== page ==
A trial of a new combination of treatment for newly diagnosed high risk myeloma and plasma cell leukaemia (MUK 9 b OPTIMUM)

Please note - this trial is no longer recruiting patients. We hope to add results when they are available.

Cancer type:

Blood cancers




Phase 2

This trial is looking at a new combination of drugs before a stem cell transplant and long term treatment for high risk myeloma and plasma cell leukaemia.

Myeloma is a type of blood cancer that starts in the bone marrow. Plasma cell leukaemia is a very rare type of blood cancer. It is similar to myeloma as it affects the plasma cells (PCL) in the blood and bone marrow. PCL and high risk myeloma are treated in the same way. So, when we refer to myeloma in the summary, we mean both.

More about this trial

There are different types of myeloma. Doctors look at blood and bone marrow samples to work out which type you have. This trial is looking at treatment for a type called high risk myeloma. It is linked with having certain gene changes (mutations) and can be more difficult to treat.

One of the usual treatments for myeloma is a stem cell transplant using your own cells. Before and after the transplant you usually have a combination of drugs that include chemotherapy and targeted drugs such a lenalidomide or bortezomib.

This trial is looking at a new combination of 5 drugs to treat newly diagnosed myeloma. Doctors already use these drugs in various combinations to treat myeloma. But this is the first time people with high risk myeloma are having all 5 together.

The drugs they are looking at are:

  • bortezomib (a targeted drug)
  • lenalidomide (a targeted drug)
  • daratumumab (an immunotherapy)
  • dexamethasone (a steroid)
  • cyclophosphamide (a standard chemotherapy drug)

The main aims of the trial are to:

  • find out how well treatment works
  • learn more about the side effects
  • find out more about quality of life

Who can enter

You may be able to join this trial if all of the following apply.


  • have high risk myeloma or plasma cell leukaemia as confirmed by the trial
  • haven’t had treatment apart from a plasma exchange to remove some of the extra proteins in the blood,  radiotherapy for pain control or low dose dexamethasone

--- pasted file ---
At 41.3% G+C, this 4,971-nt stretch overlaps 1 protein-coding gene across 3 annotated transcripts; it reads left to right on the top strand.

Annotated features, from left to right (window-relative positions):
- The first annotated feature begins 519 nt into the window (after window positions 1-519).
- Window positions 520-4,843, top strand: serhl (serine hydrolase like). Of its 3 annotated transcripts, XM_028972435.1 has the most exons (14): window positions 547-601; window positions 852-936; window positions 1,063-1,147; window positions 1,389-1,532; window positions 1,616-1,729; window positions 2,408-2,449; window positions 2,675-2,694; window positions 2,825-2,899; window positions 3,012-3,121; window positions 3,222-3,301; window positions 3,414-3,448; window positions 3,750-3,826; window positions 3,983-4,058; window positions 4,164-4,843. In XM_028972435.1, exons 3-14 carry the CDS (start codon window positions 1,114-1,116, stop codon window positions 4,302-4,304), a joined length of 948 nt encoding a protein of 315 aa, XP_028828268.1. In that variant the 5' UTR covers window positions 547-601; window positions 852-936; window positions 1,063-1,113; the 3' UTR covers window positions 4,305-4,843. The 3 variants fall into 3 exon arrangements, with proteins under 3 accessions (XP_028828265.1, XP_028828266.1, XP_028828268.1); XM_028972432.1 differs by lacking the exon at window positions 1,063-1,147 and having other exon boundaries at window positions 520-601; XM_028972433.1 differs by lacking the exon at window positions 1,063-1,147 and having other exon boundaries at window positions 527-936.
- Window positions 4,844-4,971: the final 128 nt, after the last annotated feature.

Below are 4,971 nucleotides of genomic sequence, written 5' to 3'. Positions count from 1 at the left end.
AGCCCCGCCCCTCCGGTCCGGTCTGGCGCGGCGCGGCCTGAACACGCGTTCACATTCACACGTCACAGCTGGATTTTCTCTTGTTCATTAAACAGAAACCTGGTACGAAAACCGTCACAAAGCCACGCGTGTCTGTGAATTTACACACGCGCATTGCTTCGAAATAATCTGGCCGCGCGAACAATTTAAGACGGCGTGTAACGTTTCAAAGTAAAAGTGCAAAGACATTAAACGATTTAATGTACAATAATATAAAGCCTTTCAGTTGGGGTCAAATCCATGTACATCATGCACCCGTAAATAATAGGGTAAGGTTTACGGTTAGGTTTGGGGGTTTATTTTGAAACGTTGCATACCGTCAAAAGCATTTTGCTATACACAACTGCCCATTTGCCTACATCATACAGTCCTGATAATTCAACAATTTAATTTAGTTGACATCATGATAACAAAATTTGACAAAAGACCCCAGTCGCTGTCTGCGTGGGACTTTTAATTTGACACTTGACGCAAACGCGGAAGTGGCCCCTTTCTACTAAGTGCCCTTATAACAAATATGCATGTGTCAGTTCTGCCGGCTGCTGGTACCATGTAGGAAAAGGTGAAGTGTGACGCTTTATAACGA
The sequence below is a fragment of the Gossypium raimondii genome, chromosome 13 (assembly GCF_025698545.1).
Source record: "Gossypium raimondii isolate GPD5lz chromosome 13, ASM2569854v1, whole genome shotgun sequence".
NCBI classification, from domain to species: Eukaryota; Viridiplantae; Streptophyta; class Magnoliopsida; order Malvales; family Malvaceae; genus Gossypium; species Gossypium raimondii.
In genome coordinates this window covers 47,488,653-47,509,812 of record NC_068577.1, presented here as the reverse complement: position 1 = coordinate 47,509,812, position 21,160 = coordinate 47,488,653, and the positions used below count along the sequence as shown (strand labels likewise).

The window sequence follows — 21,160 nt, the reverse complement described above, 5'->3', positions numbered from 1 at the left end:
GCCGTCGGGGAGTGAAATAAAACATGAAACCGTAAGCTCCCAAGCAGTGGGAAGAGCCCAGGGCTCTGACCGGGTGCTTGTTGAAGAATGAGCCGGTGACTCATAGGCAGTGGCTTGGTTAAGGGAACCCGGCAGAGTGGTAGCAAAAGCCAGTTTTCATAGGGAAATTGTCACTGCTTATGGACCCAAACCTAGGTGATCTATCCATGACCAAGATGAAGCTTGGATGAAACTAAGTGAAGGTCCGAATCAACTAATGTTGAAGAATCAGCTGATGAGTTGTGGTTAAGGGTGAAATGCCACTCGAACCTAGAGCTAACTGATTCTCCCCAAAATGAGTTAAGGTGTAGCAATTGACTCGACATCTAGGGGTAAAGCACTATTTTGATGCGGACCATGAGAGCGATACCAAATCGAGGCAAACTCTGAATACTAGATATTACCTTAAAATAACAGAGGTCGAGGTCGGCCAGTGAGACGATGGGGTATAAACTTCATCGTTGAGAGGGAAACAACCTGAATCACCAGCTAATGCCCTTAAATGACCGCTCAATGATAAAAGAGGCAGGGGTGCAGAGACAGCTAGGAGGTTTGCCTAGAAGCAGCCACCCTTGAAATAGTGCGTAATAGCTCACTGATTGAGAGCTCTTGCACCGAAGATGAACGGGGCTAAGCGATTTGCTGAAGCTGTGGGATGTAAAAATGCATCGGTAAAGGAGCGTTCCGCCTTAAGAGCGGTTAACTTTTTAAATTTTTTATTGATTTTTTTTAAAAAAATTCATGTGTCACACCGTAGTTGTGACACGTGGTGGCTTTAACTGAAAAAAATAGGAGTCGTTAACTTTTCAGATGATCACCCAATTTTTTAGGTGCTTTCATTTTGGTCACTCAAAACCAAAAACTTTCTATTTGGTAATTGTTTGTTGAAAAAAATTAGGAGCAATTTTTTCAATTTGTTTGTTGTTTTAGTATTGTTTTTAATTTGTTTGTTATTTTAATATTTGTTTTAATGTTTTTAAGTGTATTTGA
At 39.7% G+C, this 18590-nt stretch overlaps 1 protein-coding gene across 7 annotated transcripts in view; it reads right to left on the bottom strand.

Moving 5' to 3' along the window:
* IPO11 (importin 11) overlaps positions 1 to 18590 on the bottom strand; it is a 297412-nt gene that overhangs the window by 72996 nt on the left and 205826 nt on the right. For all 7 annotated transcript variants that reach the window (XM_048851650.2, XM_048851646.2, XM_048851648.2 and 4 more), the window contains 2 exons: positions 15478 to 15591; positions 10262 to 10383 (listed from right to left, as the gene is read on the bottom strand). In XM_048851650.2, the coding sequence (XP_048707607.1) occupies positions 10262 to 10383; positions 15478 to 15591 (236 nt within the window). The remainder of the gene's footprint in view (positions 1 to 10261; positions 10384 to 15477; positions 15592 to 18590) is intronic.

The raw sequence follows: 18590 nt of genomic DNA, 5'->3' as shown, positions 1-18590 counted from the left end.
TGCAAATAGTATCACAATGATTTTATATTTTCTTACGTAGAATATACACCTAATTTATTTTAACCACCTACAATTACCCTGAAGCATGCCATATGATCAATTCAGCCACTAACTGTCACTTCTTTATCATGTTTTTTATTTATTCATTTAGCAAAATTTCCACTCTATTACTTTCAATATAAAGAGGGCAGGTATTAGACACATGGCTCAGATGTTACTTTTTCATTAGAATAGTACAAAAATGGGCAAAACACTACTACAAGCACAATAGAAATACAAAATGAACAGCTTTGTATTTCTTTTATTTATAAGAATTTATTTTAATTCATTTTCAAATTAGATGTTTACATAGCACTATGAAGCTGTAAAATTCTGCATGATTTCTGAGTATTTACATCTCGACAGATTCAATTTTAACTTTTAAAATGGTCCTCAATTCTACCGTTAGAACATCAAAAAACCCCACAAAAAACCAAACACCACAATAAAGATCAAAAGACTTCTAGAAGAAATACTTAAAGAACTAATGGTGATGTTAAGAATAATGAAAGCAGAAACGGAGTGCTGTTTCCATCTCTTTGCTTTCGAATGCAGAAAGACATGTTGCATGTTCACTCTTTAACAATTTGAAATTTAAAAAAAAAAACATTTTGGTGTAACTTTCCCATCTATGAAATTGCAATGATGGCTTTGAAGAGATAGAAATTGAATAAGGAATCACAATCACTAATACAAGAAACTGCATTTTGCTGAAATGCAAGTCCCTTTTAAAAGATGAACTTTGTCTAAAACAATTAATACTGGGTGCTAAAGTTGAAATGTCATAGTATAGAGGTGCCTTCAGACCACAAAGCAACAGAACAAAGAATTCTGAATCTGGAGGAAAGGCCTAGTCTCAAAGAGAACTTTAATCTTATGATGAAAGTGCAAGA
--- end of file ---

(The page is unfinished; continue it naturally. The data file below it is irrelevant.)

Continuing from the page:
• have myeloma that shows up in a blood or urine test or it doesn’t show up but you are willing to have a blood marrow test at 3 months and 6 months after treatment starts
  • are well enough to have intensive chemotherapy and a stem cell transplant
  • are well enough to be up and about for at least half the day (performance status 0, 1 or 2)
  • have satisfactory blood test results
  • are willing to use 2 forms of reliable contraception a month before starting treatment, during treatment and for at least a month afterwards if there is any chance you or your partner could become pregnant
  • are at least 18 years old

Who can’t take part

You cannot join this trial if any of these apply.

Myeloma related

  • have a collection of white blood cells called plasma cells (a plasmacytoma) growing outside your bones and you have no other symptoms of myeloma
  • another condition related to myeloma called amyloidosis, monoclonal gammopathy of undetermined significance (MGUS) smoldering myeloma or Waldenstrom's macroglobulinaemia
  • have had another cancer in the past 3 years apart from successfully treated basal cell skin cancer, squamous cell skin cancer, prostate cancer with a Gleason score of 6 or less and a stable PSA blood test result
  • have had daratumumab or a similar drug
  • have had an experimental drug as part of a clinical trial, you used an experimental device within 4 weeks of joining the trial or you are taking part in another trial

Medical conditions

  • have a problem with your heart such as a heart attack in the last year, angina that is not well controlled, an abnormal rhythm of your heart, congestive heart failure or QTc prolongation